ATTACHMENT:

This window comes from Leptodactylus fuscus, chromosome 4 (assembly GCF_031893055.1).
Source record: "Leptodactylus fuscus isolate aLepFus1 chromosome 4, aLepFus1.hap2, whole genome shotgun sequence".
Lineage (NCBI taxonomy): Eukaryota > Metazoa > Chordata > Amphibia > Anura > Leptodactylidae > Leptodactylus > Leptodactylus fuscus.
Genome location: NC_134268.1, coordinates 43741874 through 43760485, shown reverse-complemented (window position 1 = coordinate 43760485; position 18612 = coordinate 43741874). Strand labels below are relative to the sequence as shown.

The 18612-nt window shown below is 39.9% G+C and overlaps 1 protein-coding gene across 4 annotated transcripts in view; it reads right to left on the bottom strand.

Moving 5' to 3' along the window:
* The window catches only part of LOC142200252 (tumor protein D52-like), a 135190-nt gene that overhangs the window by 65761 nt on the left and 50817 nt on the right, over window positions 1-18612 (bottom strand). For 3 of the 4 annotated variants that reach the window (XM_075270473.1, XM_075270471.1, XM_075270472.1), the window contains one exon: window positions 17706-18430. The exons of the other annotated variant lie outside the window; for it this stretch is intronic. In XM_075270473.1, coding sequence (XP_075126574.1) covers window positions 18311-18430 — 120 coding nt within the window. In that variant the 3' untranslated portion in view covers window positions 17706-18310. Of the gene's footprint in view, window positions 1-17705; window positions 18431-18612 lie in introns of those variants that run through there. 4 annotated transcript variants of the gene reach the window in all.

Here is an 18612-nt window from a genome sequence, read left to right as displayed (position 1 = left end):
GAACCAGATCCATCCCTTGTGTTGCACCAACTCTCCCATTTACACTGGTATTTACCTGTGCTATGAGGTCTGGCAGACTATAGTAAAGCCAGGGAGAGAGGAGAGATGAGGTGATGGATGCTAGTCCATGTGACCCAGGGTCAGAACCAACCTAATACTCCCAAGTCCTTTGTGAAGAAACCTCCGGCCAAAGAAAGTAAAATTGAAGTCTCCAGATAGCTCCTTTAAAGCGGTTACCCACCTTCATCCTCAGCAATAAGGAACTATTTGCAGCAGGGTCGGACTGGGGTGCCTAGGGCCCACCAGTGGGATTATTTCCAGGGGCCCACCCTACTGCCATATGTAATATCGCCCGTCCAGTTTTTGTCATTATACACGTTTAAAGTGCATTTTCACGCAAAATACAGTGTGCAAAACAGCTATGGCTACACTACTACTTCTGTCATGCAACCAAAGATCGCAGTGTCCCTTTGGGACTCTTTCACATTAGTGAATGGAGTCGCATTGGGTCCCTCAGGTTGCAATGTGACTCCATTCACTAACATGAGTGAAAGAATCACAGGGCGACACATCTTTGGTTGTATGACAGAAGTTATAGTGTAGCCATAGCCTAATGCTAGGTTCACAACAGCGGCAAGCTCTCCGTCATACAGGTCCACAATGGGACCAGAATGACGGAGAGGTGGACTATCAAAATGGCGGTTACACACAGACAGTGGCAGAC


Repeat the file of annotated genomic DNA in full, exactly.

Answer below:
This window comes from Leptodactylus fuscus, chromosome 4 (assembly GCF_031893055.1).
Source record: "Leptodactylus fuscus isolate aLepFus1 chromosome 4, aLepFus1.hap2, whole genome shotgun sequence".
Lineage (NCBI taxonomy): Eukaryota > Metazoa > Chordata > Amphibia > Anura > Leptodactylidae > Leptodactylus > Leptodactylus fuscus.
Genome location: NC_134268.1, coordinates 43741874 through 43760485, shown reverse-complemented (window position 1 = coordinate 43760485; position 18612 = coordinate 43741874). Strand labels below are relative to the sequence as shown.

The 18612-nt window shown below is 39.9% G+C and overlaps 1 protein-coding gene across 4 annotated transcripts in view; it reads right to left on the bottom strand.

Moving 5' to 3' along the window:
* The window catches only part of LOC142200252 (tumor protein D52-like), a 135190-nt gene that overhangs the window by 65761 nt on the left and 50817 nt on the right, over window positions 1-18612 (bottom strand). For 3 of the 4 annotated variants that reach the window (XM_075270473.1, XM_075270471.1, XM_075270472.1), the window contains one exon: window positions 17706-18430. The exons of the other annotated variant lie outside the window; for it this stretch is intronic. In XM_075270473.1, coding sequence (XP_075126574.1) covers window positions 18311-18430 — 120 coding nt within the window. In that variant the 3' untranslated portion in view covers window positions 17706-18310. Of the gene's footprint in view, window positions 1-17705; window positions 18431-18612 lie in introns of those variants that run through there. 4 annotated transcript variants of the gene reach the window in all.

Here is an 18612-nt window from a genome sequence, read left to right as displayed (position 1 = left end):
GAACCAGATCCATCCCTTGTGTTGCACCAACTCTCCCATTTACACTGGTATTTACCTGTGCTATGAGGTCTGGCAGACTATAGTAAAGCCAGGGAGAGAGGAGAGATGAGGTGATGGATGCTAGTCCATGTGACCCAGGGTCAGAACCAACCTAATACTCCCAAGTCCTTTGTGAAGAAACCTCCGGCCAAAGAAAGTAAAATTGAAGTCTCCAGATAGCTCCTTTAAAGCGGTTACCCACCTTCATCCTCAGCAATAAGGAACTATTTGCAGCAGGGTCGGACTGGGGTGCCTAGGGCCCACCAGTGGGATTATTTCCAGGGGCCCACCCTACTGCCATATGTAATATCGCCCGTCCAGTTTTTGTCATTATACACGTTTAAAGTGCATTTTCACGCAAAATACAGTGTGCAAAACAGCTATGGCTACACTACTACTTCTGTCATGCAACCAAAGATCGCAGTGTCCCTTTGGGACTCTTTCACATTAGTGAATGGAGTCGCATTGGGTCCCTCAGGTTGCAATGTGACTCCATTCACTAACATGAGTGAAAGAATCACAGGGCGACACATCTTTGGTTGTATGACAGAAGTTATAGTGTAGCCATAGCCTAATGCTAGGTTCACAACAGCGGCAAGCTCTCCGTCATACAGGTCCACAATGGGACCAGAATGACGGAGAGGTGGACTATCAAAATGGCGGTTACACACAGACAGTGGCAGAC